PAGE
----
Building a Thos. Moser Design New Gloucester Rocking Chair #12: Flushing the Seat Tenon

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Blog entry by DustyMark posted 12-29-2012 04:31 PM 2696 reads 0 times favorited 1 comment Add to Favorites Watch
« Part 11: Assembling the Lower Half of the Rocking Chair Part 12 of Building a Thos. Moser Design New Gloucester Rocking Chair series Part 13: Shaping the Rocker/Leg Joint »

After assembling the lower half of the rocking chair, there is some clean-up work that needs to be done once the glue has cured.

Seat Tenon Before

The seat tenons and wedges stick out from above the surface of the seat. Ash is very hard and this is end grain that needs to be surfaced. These tenons come up through a curved area of the seat and eliminate the option of using a saw to flush the tenons.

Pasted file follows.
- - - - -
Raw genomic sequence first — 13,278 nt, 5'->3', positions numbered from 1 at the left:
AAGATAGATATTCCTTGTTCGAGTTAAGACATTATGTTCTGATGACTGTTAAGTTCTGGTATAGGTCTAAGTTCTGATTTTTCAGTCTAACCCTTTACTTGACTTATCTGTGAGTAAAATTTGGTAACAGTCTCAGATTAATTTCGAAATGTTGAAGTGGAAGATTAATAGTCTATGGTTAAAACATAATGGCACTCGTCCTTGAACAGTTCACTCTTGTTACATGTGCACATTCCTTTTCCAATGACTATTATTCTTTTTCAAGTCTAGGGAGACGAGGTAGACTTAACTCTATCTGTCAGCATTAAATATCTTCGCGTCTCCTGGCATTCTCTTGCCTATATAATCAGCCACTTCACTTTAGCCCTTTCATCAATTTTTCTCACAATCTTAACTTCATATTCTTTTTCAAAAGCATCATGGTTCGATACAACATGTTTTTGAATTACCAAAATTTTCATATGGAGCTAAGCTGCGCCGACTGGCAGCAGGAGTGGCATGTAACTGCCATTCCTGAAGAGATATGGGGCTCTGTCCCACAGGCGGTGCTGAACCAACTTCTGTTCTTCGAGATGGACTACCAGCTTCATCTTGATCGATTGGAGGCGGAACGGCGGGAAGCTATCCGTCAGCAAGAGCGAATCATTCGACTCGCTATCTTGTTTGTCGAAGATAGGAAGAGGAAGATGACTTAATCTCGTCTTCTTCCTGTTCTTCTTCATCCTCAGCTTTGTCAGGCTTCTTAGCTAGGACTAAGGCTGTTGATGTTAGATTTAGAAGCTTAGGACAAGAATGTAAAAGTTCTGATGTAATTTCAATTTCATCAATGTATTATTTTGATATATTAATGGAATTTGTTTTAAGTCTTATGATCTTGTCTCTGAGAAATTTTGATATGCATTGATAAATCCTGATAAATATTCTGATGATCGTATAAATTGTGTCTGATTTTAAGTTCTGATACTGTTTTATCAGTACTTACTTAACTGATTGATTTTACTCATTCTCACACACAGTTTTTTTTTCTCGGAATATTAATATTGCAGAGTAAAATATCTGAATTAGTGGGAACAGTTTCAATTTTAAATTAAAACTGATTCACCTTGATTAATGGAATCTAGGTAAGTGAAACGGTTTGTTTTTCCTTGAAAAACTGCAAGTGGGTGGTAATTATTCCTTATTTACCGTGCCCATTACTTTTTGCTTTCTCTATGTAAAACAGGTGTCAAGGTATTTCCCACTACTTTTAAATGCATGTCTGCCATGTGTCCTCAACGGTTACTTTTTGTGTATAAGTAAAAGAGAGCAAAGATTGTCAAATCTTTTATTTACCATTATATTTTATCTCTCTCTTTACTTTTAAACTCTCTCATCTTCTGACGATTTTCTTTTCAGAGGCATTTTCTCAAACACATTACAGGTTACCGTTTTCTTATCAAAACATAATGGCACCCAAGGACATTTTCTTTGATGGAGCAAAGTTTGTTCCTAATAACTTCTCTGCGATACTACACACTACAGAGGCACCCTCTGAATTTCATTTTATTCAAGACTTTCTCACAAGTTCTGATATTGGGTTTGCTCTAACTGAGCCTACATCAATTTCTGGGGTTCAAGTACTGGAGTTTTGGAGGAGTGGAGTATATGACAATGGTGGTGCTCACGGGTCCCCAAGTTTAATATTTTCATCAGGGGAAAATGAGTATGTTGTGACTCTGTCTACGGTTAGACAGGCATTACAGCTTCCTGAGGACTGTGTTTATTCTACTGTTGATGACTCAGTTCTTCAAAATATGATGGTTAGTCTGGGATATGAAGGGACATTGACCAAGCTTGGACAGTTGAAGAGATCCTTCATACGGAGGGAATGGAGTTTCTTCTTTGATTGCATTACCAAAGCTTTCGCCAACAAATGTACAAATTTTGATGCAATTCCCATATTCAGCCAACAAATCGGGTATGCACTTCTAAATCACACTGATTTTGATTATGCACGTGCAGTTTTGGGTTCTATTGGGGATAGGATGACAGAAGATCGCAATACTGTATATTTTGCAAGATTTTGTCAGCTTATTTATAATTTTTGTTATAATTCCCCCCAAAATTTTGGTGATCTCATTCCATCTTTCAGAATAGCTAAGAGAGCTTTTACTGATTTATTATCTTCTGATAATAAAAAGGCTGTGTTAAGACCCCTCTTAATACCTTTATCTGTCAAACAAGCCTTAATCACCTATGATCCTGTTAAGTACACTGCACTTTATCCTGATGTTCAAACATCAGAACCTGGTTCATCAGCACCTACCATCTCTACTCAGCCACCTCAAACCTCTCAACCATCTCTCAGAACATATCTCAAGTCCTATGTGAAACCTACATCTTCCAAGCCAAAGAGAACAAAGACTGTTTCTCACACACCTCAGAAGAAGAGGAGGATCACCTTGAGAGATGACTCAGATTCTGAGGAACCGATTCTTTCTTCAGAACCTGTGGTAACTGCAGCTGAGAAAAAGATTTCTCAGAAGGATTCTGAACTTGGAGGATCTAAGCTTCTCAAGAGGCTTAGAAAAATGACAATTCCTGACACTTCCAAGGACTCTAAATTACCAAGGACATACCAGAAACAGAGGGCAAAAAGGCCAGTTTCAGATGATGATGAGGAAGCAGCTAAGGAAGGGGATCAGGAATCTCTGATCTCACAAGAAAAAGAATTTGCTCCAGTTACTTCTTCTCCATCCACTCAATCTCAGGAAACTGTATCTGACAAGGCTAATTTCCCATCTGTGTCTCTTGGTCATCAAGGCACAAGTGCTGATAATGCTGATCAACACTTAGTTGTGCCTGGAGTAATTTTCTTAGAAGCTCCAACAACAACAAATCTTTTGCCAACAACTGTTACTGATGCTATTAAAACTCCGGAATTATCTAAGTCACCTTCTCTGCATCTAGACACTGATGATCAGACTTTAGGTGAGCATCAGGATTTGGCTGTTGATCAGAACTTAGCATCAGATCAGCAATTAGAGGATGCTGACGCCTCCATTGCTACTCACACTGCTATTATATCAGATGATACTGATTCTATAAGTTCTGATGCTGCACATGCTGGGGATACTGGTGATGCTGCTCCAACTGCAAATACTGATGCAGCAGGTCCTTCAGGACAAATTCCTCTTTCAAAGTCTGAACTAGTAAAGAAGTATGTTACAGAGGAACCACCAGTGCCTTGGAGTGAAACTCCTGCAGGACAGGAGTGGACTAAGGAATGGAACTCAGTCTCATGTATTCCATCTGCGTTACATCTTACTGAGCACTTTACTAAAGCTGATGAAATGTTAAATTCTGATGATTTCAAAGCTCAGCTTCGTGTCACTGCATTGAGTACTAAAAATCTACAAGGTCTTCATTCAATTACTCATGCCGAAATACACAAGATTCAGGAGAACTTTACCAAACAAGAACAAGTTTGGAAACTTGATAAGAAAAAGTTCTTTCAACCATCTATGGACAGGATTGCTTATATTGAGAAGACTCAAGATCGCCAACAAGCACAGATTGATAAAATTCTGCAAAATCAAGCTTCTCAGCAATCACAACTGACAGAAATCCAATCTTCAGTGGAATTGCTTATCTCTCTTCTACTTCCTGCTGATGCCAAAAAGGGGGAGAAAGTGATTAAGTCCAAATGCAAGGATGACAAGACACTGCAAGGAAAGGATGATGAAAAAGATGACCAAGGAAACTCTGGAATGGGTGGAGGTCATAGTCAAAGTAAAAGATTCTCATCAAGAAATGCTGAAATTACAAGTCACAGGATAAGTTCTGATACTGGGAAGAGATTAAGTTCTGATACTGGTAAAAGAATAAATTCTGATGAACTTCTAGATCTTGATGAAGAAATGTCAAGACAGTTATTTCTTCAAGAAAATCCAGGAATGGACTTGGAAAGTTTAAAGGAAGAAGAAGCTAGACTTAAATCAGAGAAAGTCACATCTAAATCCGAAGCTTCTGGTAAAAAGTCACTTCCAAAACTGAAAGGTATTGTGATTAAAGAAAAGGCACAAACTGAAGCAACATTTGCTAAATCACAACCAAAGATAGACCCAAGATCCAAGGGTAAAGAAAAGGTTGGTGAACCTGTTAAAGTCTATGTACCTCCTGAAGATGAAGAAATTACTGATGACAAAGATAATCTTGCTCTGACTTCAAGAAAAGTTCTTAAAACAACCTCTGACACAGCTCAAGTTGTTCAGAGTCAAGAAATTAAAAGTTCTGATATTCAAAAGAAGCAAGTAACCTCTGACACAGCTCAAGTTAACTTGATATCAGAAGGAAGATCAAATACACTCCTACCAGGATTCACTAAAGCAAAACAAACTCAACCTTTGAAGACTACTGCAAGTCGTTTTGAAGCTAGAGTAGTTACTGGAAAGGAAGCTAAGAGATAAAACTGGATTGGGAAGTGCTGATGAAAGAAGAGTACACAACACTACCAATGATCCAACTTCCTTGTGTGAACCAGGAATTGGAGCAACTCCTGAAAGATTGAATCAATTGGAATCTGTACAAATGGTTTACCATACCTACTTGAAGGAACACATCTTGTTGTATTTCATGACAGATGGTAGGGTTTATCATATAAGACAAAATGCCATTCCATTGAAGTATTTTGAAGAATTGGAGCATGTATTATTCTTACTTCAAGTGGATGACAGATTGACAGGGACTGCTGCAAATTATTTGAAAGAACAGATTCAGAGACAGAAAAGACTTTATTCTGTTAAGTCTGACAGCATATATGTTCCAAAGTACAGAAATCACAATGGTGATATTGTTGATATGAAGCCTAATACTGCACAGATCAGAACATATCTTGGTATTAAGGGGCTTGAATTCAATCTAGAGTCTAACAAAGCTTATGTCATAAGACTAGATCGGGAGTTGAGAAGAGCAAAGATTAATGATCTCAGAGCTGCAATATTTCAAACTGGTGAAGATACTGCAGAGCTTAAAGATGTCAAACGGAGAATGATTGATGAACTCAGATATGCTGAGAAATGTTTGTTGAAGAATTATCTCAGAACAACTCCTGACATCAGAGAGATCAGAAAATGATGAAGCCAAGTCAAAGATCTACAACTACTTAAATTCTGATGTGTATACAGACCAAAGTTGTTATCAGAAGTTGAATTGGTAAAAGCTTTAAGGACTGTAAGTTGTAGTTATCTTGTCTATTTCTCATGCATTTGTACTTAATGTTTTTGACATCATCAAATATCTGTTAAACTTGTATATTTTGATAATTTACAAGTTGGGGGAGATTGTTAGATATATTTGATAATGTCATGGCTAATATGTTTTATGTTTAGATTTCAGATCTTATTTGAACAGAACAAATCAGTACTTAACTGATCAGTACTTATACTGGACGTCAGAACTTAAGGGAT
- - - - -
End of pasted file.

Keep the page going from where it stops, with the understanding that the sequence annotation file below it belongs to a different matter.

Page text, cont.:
Flushing Tools

These are the attachments that work on my angle grinder. I’m not sure that the shearing cut of the Arbortech would work well on end grain. I need to experiment with this on some scrap and not the real thing. I defaulted to the carbide disk pictured in the upper right of the photo. I’ve used this disk successfully on 40 seat tenons in the past. Newer carbide disks have cut-outs to give a better view of the progress of the grind. That would be a handy feature when trying to avoid damaging the seat.

To clean up the grinding marks, I use a 50-grit disk on my random orbit sander. I work my way up through the grits to keep removing sanding marks.

Seat Tenons After 80-Grit Sanding

The seat cleans up real nice when the tenons are ground and sanded flush.

Close-up of the front tenon. This the one where the wedge tilted to the side when driving it in as seen in my assembly video There is a 1/16” gap on the right side of the wedge which the glue filled.

Close-up of the rear tenon.

Next blog will cover the shaping of the rocker/leg joint…

-- Mark, Minnesota

1 comment so far

View stefang's profile


15881 posts in 3331 days

#1 posted 12-31-2012 04:10 PM

Great work Mark. The lack of stretchers really gives it a light look that adds a lot to the overall design. I love things that are built lightly but are designed to be very strong and durable.

-- Mike, an American living in Norway.

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